Following the dramatic delays of the 2008 reforms, Local Government Pension Scheme (LGPS) 2014 has been relatively smooth sailing.
Concerns from Unison about the absence of transitional protections were resolved almost as quickly as they were raised last week, following the Department of Communities and Local Government's (DCLG) publication of the final regulations.
There's no doubt that there has been strong collaboration between funds, trade unions and the government in bringing the necessary regulations, although it's fair to say most parties would have preferred more than three weeks' notice to implement the last batch of directions.
Yet as we head into the final two weeks before LGPS 2014 takes effect in England and Wales, there are still some unknowns ahead.
HM Treasury published its guidance for public service valuations and its cost cap mechanism this week, laying out how schemes will be measured in line with the Public Service Pensions Act 2013.
While reformed schemes that go live in 2015, including the NHS, Civil Service and Northern Ireland's LGPS funds, will have full details of the cost cap process before they implement the new scheme, the LGPS in England and Wales will retrospectively add the details following publication of 2013's model scheme valuation.
There's also the not-so-small matter of the governance arrangements for the LGPS, which will not come into effect until 2015. The regulations are likely to require the establishment and resourcing of an additional pension board separate from the local authority pension committee, it could add to pressure on the new scheme's finances.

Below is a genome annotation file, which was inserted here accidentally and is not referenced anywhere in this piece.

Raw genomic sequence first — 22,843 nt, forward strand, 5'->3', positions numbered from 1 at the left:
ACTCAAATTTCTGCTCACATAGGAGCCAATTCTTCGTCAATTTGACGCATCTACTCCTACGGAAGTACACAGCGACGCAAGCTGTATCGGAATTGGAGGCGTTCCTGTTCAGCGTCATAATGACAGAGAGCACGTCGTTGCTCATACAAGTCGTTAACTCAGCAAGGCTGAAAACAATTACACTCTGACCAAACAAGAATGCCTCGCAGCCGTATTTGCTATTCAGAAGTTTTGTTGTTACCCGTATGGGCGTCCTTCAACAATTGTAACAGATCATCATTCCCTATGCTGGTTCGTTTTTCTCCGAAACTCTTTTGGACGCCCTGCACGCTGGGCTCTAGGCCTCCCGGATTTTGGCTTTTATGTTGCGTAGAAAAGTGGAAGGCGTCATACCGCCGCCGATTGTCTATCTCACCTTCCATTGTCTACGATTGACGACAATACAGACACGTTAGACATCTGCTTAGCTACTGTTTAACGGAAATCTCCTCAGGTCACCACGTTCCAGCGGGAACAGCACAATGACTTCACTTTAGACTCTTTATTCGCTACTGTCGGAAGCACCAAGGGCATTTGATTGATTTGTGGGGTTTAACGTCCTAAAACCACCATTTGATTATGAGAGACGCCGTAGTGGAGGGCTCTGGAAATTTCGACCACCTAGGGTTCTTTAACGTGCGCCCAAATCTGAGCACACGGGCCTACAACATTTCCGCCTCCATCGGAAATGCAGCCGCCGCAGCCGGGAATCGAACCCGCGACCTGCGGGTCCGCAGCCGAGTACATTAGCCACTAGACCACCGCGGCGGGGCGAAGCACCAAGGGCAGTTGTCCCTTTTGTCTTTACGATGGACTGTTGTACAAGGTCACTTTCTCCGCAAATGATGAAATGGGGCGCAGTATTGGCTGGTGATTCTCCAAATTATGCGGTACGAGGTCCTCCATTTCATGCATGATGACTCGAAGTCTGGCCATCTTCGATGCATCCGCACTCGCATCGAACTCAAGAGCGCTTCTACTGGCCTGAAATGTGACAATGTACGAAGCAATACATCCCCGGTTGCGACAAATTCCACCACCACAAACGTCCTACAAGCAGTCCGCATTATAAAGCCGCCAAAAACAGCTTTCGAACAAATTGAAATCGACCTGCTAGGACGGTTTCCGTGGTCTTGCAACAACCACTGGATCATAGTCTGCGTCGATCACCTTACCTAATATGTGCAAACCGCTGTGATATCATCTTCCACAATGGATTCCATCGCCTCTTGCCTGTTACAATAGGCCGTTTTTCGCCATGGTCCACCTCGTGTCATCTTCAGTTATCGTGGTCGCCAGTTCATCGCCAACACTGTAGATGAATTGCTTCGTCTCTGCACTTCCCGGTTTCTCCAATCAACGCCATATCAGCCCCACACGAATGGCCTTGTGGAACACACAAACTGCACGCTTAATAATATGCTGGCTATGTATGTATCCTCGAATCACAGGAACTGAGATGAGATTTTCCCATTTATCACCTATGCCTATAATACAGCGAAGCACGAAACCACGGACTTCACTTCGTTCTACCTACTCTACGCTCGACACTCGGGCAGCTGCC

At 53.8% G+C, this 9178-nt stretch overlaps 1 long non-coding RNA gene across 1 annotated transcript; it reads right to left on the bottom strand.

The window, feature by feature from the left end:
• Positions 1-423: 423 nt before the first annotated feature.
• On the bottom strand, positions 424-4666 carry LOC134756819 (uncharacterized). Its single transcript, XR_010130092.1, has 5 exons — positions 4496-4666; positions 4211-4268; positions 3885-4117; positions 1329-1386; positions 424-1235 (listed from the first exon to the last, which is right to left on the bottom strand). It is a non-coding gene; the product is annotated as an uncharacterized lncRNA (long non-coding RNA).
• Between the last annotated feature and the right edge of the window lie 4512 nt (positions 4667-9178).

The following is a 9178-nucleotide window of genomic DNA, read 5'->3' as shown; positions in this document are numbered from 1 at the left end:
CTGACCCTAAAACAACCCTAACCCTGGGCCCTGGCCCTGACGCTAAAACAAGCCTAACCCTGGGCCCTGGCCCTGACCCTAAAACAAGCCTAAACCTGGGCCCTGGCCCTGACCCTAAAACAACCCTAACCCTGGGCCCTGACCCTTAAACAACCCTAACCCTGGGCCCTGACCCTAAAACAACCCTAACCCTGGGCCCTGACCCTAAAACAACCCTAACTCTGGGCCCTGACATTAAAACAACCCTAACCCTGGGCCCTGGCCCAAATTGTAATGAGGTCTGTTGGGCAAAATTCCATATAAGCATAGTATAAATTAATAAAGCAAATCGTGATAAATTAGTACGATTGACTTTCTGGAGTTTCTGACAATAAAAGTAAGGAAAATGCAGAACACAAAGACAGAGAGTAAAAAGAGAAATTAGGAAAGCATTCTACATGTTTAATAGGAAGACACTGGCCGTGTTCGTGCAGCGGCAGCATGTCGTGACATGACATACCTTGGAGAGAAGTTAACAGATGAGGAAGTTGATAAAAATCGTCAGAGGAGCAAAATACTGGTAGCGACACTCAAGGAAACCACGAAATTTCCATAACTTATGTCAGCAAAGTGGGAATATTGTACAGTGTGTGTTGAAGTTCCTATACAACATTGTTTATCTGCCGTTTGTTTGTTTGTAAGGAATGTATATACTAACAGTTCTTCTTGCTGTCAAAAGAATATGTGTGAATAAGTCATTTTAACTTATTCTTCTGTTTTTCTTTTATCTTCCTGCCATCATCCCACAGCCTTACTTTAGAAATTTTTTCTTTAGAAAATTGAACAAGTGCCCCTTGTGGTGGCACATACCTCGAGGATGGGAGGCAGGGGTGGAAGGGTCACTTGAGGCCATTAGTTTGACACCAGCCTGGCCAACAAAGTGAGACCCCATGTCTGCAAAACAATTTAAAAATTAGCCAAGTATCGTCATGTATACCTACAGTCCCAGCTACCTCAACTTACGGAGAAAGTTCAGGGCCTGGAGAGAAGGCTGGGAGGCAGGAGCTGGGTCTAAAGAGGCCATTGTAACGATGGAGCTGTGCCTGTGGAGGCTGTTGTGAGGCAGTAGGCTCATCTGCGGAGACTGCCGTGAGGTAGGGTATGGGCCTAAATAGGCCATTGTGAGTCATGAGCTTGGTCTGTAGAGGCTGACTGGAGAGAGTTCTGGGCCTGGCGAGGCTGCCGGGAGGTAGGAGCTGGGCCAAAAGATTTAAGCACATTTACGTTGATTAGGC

While it's taken three years of negotiation, legislation and collaboration to make 1 April 2014 happen, it still remains unclear how long it will be before the industry does it all again.
Nearly every trustee is confident of the next stage in their scheme’s strategy, despite almost an equal number being forced to consider replacing plans within the prior 12 months, according to research by Barnett Waddingham.
Companies could be overstating their pension liabilities by up to £60bn due to their life expectancy assumptions, according to XPS Pensions Group.
Defined benefit (DB) schemes that provide GMPs must revisit and, where necessary, top-up historic cash equivalent transfer values (CETVs) that have been calculated on an unequal basis, a landmark court judgment said last week.
Regulators must act now to impose some "proper regulation" to stop another defined benefit (DB) transfer advice disaster, saysTim Sargisson.
Opportunities for defined benefit (DB) schemes to pursue investment approaches that help repair the UK’s economy cannot stand in the way of improving member outcomes, Aegon says.